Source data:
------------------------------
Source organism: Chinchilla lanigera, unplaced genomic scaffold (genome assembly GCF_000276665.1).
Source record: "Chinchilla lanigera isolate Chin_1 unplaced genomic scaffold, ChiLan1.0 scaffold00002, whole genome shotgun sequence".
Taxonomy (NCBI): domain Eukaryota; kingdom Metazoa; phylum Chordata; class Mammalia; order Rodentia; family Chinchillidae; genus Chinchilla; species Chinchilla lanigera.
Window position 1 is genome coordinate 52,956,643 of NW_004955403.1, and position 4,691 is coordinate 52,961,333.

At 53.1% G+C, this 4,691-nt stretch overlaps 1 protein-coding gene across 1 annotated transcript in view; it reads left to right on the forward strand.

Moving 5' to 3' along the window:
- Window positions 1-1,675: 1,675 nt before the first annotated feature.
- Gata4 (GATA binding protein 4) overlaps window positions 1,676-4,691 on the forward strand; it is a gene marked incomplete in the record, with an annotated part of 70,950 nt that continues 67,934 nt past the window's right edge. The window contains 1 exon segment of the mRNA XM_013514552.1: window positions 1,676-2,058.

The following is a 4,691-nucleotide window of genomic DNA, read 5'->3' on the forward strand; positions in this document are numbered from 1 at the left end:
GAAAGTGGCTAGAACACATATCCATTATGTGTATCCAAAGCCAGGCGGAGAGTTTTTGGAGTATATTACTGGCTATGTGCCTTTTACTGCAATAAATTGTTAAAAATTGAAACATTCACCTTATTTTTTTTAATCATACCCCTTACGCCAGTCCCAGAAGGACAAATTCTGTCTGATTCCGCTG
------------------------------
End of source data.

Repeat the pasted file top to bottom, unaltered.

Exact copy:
Source organism: Chinchilla lanigera, unplaced genomic scaffold (genome assembly GCF_000276665.1).
Source record: "Chinchilla lanigera isolate Chin_1 unplaced genomic scaffold, ChiLan1.0 scaffold00002, whole genome shotgun sequence".
Taxonomy (NCBI): domain Eukaryota; kingdom Metazoa; phylum Chordata; class Mammalia; order Rodentia; family Chinchillidae; genus Chinchilla; species Chinchilla lanigera.
Window position 1 is genome coordinate 52,956,643 of NW_004955403.1, and position 4,691 is coordinate 52,961,333.

At 53.1% G+C, this 4,691-nt stretch overlaps 1 protein-coding gene across 1 annotated transcript in view; it reads left to right on the forward strand.

Moving 5' to 3' along the window:
- Window positions 1-1,675: 1,675 nt before the first annotated feature.
- Gata4 (GATA binding protein 4) overlaps window positions 1,676-4,691 on the forward strand; it is a gene marked incomplete in the record, with an annotated part of 70,950 nt that continues 67,934 nt past the window's right edge. The window contains 1 exon segment of the mRNA XM_013514552.1: window positions 1,676-2,058.

The following is a 4,691-nucleotide window of genomic DNA, read 5'->3' on the forward strand; positions in this document are numbered from 1 at the left end:
GAAAGTGGCTAGAACACATATCCATTATGTGTATCCAAAGCCAGGCGGAGAGTTTTTGGAGTATATTACTGGCTATGTGCCTTTTACTGCAATAAATTGTTAAAAATTGAAACATTCACCTTATTTTTTTTAATCATACCCCTTACGCCAGTCCCAGAAGGACAAATTCTGTCTGATTCCGCTG